(Please note that this is just one of a number of possible "prototypycal" arrangement of classes).

Correct me if I am wrong, in JDBC the root interface is the Driver and the hierarcy you mentioned are Resultset, Connection, Statement, etc. Now I get a clearer picture. Thanks very much!
But then, if there is currently only one possible implementations for the root interface and the hierarchy, that become a Facade design pattern!! cool!

There's a wonderful dissertation about the Bridge DP on "Design Patterns Explained" by Alan Shalloway, a wonderful book, not only on DP but on OOA/OOP in general.

Thanks for pointing it out. I will try to find this book in bookstore.
[ June 05, 2002: Message edited by: Alexander Yanuar Koentjara ]
deneb shah
Ranch Hand

Joined: Feb 13, 2000
Posts: 60
I guess the usability of the object guides what pattern is it and not just the mere appreances...
You will be an architect soon... be rationale


denice the menace
Alexander Yanuar Koentjara
Ranch Hand

Joined: Jun 03, 2002
Posts: 31
Originally posted by deneb shah:
I guess the usability of the object guides what pattern is it and not just the mere appreances...
You will be an architect soon... be rationale

Yup true.. but this kind of question appears on the Exam part I. Practical and theoritical is two separate world ..
Alberto Dell'Era
Greenhorn

Joined: Mar 02, 2002
Posts: 29
Originally posted by Alexander Yanuar Koentjara:
Hmm... I just stated the equality of interface (in java) and Bridge. And, I'm still thinking that the design pattern used in "java language's interface" is Bridge..

The Java Interface can be used in almost any pattern, e.g. as the return type of a factory method, as the Adapter supertype of the Adapter DP ... as I said previously, there's no relation between the Java Interface and the word "Interface" in DP terminology.
You may *use* a java interface as en *element* of DP realization in Java, but perhaps you can use an abstract class instead, or a non-abstract class.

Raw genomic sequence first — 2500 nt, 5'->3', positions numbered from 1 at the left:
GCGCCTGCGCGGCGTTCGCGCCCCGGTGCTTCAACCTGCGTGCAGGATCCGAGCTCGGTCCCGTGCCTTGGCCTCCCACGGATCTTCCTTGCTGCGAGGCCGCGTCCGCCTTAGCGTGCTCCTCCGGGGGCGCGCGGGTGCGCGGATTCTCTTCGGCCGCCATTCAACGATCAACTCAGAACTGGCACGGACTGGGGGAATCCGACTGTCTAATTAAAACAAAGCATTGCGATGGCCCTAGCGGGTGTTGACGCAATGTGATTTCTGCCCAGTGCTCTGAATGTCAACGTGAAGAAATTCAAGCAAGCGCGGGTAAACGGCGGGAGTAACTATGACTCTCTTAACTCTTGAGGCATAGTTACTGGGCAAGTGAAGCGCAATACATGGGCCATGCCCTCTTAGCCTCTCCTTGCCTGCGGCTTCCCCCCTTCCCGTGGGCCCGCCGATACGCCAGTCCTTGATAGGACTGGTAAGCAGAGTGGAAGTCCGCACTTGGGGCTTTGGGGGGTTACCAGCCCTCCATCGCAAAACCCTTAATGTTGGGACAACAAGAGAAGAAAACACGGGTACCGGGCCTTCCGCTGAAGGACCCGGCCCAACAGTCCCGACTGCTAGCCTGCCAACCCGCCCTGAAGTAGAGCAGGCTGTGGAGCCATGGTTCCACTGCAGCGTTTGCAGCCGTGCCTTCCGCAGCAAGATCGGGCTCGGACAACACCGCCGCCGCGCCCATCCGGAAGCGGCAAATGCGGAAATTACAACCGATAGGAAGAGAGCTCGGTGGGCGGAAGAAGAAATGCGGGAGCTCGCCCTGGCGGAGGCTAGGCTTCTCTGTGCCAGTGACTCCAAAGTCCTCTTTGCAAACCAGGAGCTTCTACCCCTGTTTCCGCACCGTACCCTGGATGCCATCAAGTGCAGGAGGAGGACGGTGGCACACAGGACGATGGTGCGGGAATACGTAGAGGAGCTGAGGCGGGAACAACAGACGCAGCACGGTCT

There are a lot of different resources that explain what the concept of a DP is. My favourite is the "Design Patterns Explained" book I quoted above.

Yup, you're taking from different book.. I got the references in PDF file: Design Pattern (Java Companion) by James W. Cooper. He uses the term "interface" instead

I was quoting from the Gang Of Four book, which is the "father of all books about DPs", and from "Design Patterns Explained". ;-)
I own the book you mention, but it's one of the few books I dislike (I'm not the only one, see the reviews on Amazon).

Correct me if I am wrong, in JDBC the root interface is the Driver and the hierarcy you mentioned are Resultset, Connection, Statement, etc. Now I get a clearer picture. Thanks very much!
But then, if there is currently only one possible implementations for the root interface and the hierarchy, that become a Facade design pattern!!


:roll: Ehm ... no. The hierarchies in Bridge are both "is-a" hierarchies, and definitely a Statement is NOT a Connection (you may say that a Connection has-a statement instead). And, amazingly, confusing the Bridge and the Facade pattern is a so-common mistake that is reported in the Design Patterns Explained book! Of course that's because the Authors are both OOP instructors ...
Of course, I get a dollar for every DPE copy sold
[ June 06, 2002: Message edited by: Alberto Dell'Era ]